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Ida Jean Orland was a first-generation American of Italian decent, born 1926. She received her diploma in nursing at New York Medical College in 1947, Bachelor of Science in Public health from St. Johns University in Brooklyn, New York in 1951 and her Master of Arts Degree in Mental Health Nursing from Columbia University. Orlando was an associate Professor at Yale School of Nursing, and while there she served as the Director of the Graduate Program in Mental Health Psychiatric Nursing.
She was the project investigator of a National Institute of Mental Health grant entitled Integration of Mental Health Concepts in Basic Nursing Curriculum.
In 1961, Orlando published her theory, The Dynamic Nurse- Patient Relationship and in 1972 The Discipline and Teaching of Nursing Process. She has served as a board member of Harvard Community Health Plan.
Her theory is explanatory and straightforward, she believes that the role of the nurse is to find out and meet the patients immediate need for help. She describes nursing as it is, the nurse is responsible for gathering all the information directly from the patient and making decisions based on this information.
We as nurses are the Care Plan that we develop, however, we must always be aware that situations change and we must be able to adapt to the change immediately and come up with other ways of treatment without allowing it to interfere with the quality of care that the patient is receiving.
She directly states definition of nursing that can summarize the theory provided by Ida Jean Orlando.
“All patients behavior can be a cry for help, both verbal and non-verbal. It is up to the nurse to interpret their behavior and determine the needs of the patient”.
Nursing differs from medicine according to this theory because based on Orlando’s theory; everything we need to know to provide the best care to the patient is received directly from the patient. Usually with medicine, we use textbook information and trial and error, however, according to the theory of Orlando, it is the nurse’s job to collect all the information directly from the patient and interpret it on our own to provide quality care.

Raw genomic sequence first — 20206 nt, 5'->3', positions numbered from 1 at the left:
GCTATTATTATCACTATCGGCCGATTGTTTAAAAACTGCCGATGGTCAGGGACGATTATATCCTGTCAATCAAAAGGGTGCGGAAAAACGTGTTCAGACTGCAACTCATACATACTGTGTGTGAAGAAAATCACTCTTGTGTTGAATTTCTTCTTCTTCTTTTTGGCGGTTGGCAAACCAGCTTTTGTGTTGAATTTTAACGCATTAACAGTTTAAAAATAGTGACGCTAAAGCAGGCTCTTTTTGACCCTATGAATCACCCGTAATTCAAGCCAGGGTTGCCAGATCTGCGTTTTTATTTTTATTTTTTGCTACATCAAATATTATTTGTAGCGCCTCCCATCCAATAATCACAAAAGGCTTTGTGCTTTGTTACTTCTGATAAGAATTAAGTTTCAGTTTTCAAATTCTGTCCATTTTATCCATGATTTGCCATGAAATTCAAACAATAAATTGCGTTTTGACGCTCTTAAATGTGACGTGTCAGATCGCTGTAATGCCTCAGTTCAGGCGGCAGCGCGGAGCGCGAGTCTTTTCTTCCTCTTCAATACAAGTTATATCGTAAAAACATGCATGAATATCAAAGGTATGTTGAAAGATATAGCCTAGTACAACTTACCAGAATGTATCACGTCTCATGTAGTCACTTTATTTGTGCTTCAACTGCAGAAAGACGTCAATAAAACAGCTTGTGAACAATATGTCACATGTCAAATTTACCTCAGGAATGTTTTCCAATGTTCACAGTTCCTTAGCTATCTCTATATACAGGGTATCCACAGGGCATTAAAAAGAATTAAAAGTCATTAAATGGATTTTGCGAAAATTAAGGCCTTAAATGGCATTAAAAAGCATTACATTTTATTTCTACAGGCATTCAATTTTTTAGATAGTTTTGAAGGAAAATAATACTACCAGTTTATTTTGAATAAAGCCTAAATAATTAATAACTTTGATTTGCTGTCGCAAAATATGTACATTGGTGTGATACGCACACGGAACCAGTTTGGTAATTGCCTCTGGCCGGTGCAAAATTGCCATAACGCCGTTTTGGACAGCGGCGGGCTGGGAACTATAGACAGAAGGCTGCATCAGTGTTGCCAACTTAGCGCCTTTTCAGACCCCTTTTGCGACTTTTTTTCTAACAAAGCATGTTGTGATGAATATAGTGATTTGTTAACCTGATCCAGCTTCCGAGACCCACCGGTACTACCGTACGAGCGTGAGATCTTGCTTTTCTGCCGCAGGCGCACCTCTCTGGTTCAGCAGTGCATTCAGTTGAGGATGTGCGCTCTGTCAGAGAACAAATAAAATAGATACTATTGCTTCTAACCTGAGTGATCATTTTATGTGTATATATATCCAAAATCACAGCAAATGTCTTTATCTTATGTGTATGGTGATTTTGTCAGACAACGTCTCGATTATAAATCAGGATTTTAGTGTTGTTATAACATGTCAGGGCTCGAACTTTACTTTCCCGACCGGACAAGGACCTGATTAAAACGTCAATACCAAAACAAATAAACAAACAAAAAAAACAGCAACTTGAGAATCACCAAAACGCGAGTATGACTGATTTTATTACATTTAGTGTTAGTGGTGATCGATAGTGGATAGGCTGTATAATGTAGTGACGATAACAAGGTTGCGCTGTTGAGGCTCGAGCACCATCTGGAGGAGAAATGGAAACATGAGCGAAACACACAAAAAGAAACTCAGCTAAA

Orlando’s theory definitely relies on the content/knowledge of nursing. It is clearly stated that it is the nurse’s job to use their perception, thoughts about the perception or the feeling engendered from their thought to explore with patients the meaning of their behavior. This process helps the nurses find out the nature of the distress and what help the patient needs. It is the knowledge of the nurse that is being relied on for the best care.
Ida Jean Orlando theory Deliberative Nursing Process was developed in the late 1950’s from an observation she witnessed involving nurse and patient interaction. Orlando’s Deliberative Nursing Process is based on and involves the patient’s behavior and nurse’s reaction. In most cases the patient will exhibit certain behaviors both verbal and nonverbal as a plea for help.
The role of the nurse is to find out and meet the patient’s immediate need for help. The four major concepts of the metaparadigm, the person, environment, health and nursing collectively are one with Orlando’s Theory Stages Assessment, diagnosis, implementation, and the goal. Together they provide the nurse with the data needed to accurately assess and serve the patient.
Ida Jean Orlando uses an assessment as a tool when collecting subjective and objective data in relation to the person/patient hence allowing the nurse to notably assess the disease process. The assessment stage enhances the nurse ability to analyze and interpret the behavior and determine the needs of the patient. The assessment is done without reason. The health of the individual is closely evaluated to determine the patient needs.
During the diagnosis stage the diagnosis can be confirmed using links to classify the characteristics, related factors, and risk factors found in the person/patients assessment .The behavior of the person as well as the disease is well thought-out in this process. The nurse then uses clinical judgment regarding health dilemmas, tackling each one individually.